Exploring World's Deepest Sinkhole
02 June 2007


The Great Blue Hole

Credit: USGS


A NASA-funded, pioneering research recently succeeded to explore the world's deepest water-filled sinkhole, El Zacatón sinkhole, Mexico.


In late May 2007, The Deep Phreatic Thermal Explorer (DEPTHX), a robotic vehicle designed for underwater exploration, plunged repeatedly into the depths of the previously unexplored sinkhole. DEPTHX reached the sinkhole's bottom, 318 m below the surface. The vehicle employed autonomous navigation and mapping systems, producing a sonar map of its inner dimensions. These techniques were developed by Carnegie Mellon University's Robotics Institute.


A sinkhole, also known as cenote, is a natural depression in Earth's surface, caused by the action of water. Sinkholes are up to several hundred meters across, and some are very deep. They are found worldwide.


During the two-week research expedition, led by Bill Stone of Stone Aerospace, DEPTHX showed that the geothermal sinkhole did not have a tunnel or any other obvious underwater connections with neighboring cenotes in the Mexican state of Tamaulipas. DEPTHX also collected numerous samples of water and the gooey biofilm covering the cenote's walls.


"We are very pleased about the performance of the DEPTHX system," said David Wettergreen, a principal investigator of the research team. "We hit our technical objectives in creating a system that could explore and map autonomously."


DEPTHX tested technologies and methods that would be applied in a future space project, the exploration of possible oceans believed to exist beneath the icy crust of Europa, Jupiter's intriguing moon. Also, NASA recently approved a project that will apply these technologies to explore Antarctica's West Lake.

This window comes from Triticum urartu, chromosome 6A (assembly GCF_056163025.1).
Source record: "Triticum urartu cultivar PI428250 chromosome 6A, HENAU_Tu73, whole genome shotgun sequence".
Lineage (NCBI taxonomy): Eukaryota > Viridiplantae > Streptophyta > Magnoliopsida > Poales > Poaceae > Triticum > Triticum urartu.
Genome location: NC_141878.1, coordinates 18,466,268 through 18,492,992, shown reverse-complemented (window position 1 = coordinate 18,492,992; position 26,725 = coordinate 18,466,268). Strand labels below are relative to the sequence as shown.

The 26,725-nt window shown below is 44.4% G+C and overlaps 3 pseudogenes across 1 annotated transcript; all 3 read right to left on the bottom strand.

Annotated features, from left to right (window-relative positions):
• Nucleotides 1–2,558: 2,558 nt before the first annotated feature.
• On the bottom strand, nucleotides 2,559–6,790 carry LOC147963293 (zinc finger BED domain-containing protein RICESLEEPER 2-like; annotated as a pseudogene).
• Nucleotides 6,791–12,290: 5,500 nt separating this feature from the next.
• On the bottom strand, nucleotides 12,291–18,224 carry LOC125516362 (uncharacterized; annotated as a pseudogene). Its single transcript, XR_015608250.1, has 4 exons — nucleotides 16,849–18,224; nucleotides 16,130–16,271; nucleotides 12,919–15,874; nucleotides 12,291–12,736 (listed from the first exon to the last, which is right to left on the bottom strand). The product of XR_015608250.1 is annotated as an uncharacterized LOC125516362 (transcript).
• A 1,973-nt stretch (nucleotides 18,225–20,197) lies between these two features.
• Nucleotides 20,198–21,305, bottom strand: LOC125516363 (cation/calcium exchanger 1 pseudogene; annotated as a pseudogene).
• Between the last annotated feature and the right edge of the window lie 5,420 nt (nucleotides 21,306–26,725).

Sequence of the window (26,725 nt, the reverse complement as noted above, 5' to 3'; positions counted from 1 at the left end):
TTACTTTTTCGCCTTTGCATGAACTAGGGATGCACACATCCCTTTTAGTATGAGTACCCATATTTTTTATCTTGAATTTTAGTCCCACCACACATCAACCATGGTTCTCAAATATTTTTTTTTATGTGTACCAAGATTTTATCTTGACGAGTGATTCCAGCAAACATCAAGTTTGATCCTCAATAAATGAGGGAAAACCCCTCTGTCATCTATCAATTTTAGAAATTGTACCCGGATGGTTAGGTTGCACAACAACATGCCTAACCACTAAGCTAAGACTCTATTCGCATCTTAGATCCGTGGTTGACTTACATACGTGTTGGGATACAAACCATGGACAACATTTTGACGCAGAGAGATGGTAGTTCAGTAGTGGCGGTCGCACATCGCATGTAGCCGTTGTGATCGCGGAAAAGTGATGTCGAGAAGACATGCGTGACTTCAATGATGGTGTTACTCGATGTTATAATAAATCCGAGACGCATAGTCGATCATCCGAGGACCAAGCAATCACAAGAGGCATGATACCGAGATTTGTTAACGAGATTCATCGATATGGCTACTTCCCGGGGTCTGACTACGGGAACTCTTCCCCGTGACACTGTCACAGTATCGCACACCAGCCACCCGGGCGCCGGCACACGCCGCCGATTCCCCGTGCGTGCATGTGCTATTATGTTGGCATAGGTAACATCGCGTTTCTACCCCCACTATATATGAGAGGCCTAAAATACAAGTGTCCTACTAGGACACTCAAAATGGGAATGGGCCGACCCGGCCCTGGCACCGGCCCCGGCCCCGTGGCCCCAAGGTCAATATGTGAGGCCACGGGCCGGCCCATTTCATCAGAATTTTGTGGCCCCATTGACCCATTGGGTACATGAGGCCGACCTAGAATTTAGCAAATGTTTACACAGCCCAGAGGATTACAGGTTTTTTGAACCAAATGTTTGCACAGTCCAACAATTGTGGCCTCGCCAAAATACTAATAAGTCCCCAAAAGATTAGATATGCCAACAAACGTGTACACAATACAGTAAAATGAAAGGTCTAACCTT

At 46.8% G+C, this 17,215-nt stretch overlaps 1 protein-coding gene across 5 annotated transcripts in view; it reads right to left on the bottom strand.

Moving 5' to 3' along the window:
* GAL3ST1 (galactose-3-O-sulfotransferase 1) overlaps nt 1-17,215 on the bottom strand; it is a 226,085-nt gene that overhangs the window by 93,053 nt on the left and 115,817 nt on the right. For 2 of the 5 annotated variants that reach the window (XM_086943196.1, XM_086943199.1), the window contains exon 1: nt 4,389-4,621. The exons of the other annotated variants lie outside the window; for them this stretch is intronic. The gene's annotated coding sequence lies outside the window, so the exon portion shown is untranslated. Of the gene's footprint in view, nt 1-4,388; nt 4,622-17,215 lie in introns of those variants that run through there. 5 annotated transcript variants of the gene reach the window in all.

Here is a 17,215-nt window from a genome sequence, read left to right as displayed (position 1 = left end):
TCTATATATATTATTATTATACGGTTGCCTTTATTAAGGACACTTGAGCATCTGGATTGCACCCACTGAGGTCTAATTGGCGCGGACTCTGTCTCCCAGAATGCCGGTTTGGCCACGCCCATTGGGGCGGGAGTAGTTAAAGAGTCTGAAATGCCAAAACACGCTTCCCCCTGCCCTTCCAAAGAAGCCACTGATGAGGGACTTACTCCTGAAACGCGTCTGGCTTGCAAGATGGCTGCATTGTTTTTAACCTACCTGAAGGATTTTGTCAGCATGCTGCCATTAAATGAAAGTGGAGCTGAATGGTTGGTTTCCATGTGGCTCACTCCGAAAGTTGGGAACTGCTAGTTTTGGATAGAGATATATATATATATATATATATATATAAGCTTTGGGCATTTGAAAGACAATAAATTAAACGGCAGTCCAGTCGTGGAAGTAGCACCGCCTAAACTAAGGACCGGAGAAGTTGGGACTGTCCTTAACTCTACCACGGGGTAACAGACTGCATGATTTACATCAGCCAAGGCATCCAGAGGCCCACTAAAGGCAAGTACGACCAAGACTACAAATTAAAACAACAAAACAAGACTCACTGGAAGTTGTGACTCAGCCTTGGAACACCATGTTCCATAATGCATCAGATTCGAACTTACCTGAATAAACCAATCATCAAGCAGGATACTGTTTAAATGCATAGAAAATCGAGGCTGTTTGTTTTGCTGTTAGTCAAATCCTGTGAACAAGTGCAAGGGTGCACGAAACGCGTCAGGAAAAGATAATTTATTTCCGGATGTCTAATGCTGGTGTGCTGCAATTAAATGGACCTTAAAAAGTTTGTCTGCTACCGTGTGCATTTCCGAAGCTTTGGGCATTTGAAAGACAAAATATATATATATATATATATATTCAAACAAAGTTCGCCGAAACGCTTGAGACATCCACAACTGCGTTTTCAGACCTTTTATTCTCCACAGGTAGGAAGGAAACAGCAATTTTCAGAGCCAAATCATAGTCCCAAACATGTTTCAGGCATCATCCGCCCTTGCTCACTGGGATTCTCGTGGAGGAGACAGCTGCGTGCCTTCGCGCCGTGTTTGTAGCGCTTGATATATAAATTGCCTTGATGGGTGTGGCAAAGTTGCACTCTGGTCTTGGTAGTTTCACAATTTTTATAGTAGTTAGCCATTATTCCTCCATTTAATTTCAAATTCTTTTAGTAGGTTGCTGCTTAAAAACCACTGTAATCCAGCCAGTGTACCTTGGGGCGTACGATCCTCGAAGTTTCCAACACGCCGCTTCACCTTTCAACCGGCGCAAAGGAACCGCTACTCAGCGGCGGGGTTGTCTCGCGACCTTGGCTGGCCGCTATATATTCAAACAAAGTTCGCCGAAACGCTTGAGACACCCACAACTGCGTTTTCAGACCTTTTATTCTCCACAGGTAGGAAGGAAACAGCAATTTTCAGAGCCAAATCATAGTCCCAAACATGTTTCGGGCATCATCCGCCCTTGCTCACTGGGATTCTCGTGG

DEPTHX, 2.5 meters in diameter, included 56 sonars that the Carnegie Mellon team used to determine the location of the vehicle as it explored the cenote. It also applied the sensors to generate maps of the sinkhole's interior via a technique called Simultaneous Localization and Mapping (SLAM). Prior to the DEPTHX plunge, SLAM had been used for navigating in mines.


Robots typically navigate by recognizing features, but cenote walls, while irregular, lack distinctive features. To overcome this challenge, DEPTHX had to navigate by recognizing a more global response from all of its sensors. Wettergreen mentioned that SLAM would be employed in exploring rivers and mines.


Intriguingly, DEPTHX was initially tethered, but eventually it operated autonomously, without a tether or human guidance, for eight hours at a time. "The fact that we never lost it, never required a rescue mission, is an achievement itself," said Wettergreen.


Further Reading

NASA-Funded Robotic Sub finds Bottom of World's Deepest Sinkhole



Aymen Mohamed Ibrahem

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